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The Collector’s Minute: Civil War Regulation 1860 Naval Cutlass

by Mike Wilcox (04/05/10).

An enlisted seaman’s U.S. Navy Regulation 1860 Naval cutlass was the work-horse weapons of the Navy since before the Civil War. Examples with its original riveted leather scabbards often sell for less than $1,500.

An enlisted seaman’s U.S. Navy Regulation 1860 Naval cutlass was the work-horse weapons of the Navy since before the Civil War. Examples with its original riveted leather scabbards often sell for less than $1,500.

One of the work-horse weapons of the U.S. Navy since before the Civil War was the Regulation 1860 Naval cutlass. They were made by the Ames Company first in Cabotville, and later in Chicopee, Mass. It replaced the earlier, 1841 design, which was a short, heavy broadsword also made by Ames, but not really suited to close-quarter naval engagements, and not much loved by those who had to use it.

The model 1860 cutlass was ideally suited for vaval work. It measured 32 inches long overall, with a 26-inch blade, weighing in at just two and a half pounds. The design for this cutlass was copied from the French naval version, which they’d used since before 1800 for repelling enemy sailors or boarding of enemy vessels. Like the French versions, it had a single-edged, slightly-curved blade, its wooden grips were covered with leather bound with brass wire. The pommel at the lower end of the handle was of brass, a helmet-shaped cup protecting the hand of its wielder at close quarters. The cutlass with the plain guard was used by enlisted men and those with cutout U.S.N. in the guard were issued to officers. Other than this detail, they were identical.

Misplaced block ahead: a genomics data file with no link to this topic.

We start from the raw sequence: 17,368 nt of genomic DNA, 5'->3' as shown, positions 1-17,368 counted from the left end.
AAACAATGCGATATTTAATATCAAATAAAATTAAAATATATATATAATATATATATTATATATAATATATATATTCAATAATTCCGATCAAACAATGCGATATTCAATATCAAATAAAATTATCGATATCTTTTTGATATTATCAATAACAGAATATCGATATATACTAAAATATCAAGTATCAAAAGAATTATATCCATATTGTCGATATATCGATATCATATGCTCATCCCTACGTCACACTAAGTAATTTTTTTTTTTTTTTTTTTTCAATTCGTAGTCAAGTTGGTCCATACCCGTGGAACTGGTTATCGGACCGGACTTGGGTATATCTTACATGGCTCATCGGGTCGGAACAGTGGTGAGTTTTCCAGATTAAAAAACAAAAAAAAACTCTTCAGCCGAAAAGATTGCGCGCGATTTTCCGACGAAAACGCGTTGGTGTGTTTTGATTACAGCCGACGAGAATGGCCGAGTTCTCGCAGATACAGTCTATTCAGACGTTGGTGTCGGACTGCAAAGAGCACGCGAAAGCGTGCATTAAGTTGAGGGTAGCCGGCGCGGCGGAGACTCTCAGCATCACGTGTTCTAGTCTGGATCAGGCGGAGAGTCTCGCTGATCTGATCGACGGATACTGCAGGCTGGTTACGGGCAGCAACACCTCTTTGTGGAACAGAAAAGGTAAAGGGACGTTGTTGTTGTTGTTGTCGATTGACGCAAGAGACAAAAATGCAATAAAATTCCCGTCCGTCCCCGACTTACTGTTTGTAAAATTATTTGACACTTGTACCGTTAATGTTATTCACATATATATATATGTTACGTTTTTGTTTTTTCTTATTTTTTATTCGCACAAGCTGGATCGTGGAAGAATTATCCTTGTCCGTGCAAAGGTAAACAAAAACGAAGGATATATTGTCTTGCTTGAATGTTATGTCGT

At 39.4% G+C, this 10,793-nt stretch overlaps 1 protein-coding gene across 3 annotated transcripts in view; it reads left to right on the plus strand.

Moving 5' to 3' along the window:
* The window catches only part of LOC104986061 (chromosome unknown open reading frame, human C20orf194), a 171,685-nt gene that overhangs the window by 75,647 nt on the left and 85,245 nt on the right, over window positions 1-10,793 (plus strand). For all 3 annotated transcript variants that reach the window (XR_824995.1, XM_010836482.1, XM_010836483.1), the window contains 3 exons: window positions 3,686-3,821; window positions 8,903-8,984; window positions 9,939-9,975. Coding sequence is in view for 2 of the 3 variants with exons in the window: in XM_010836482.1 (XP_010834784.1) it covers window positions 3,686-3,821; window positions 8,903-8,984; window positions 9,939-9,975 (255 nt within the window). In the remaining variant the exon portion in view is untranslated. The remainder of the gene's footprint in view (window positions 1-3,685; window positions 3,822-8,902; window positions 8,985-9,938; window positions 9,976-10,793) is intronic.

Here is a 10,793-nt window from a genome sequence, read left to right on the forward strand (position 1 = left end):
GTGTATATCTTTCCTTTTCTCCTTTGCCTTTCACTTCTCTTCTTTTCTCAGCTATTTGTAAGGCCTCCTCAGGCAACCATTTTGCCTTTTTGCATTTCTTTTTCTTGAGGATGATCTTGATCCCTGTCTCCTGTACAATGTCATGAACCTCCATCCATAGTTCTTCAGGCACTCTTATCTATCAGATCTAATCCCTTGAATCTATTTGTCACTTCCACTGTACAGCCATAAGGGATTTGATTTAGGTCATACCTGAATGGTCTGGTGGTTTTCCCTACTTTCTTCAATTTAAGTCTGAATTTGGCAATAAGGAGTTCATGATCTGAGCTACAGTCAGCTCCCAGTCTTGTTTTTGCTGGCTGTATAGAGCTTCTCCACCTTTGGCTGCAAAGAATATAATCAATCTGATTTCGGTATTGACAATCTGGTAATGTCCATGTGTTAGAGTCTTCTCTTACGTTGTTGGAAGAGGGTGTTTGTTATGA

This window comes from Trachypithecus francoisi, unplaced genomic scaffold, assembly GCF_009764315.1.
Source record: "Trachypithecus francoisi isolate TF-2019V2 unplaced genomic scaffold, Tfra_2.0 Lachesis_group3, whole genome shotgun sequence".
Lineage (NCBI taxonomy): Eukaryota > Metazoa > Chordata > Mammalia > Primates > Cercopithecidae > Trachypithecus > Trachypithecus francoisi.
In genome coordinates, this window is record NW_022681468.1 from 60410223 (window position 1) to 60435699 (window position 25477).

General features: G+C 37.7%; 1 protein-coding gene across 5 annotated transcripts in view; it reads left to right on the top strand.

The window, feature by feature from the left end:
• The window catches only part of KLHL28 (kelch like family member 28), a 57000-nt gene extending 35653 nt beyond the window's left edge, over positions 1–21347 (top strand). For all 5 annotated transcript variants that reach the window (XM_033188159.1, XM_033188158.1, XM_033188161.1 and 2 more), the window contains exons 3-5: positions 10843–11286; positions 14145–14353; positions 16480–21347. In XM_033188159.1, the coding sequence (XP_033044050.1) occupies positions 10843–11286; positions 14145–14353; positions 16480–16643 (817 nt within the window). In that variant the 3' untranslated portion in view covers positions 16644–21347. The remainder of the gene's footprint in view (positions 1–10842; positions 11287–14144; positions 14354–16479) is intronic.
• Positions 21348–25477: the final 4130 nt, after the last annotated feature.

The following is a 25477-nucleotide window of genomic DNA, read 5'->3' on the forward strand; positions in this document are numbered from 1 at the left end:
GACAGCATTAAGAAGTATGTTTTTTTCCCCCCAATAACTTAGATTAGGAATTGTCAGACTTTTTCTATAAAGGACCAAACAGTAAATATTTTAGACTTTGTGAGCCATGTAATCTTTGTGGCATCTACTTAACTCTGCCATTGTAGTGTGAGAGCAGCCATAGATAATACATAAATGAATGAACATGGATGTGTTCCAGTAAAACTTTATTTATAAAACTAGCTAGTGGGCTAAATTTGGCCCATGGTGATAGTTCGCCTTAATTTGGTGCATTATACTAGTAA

The model 1860 was issued longer than any other regulation blade, and were successfully used during the Civil War on land and sea (300 were issued to the army), through the Spanish American War, and was issued to sailors aboard U.S. Navy gunboats sailing in the Far East from 1898 into the 1930s.

In all, some 22,300 model 1860s were produced. Today’s value for them vary considerably, depending on condition and whether they are accompanied by their original riveted leather scabbards. Civil War-period issued examples in decent condition are a bargain, often selling for less than $1,500. More battered examples without a scabbard can often be knocked down at auction for less than $400.

Mike Wilcox, of Wilcox & Hall Appraisers, is a Worthologist who specializes in Art Nouveau and the Arts and Craft movement.

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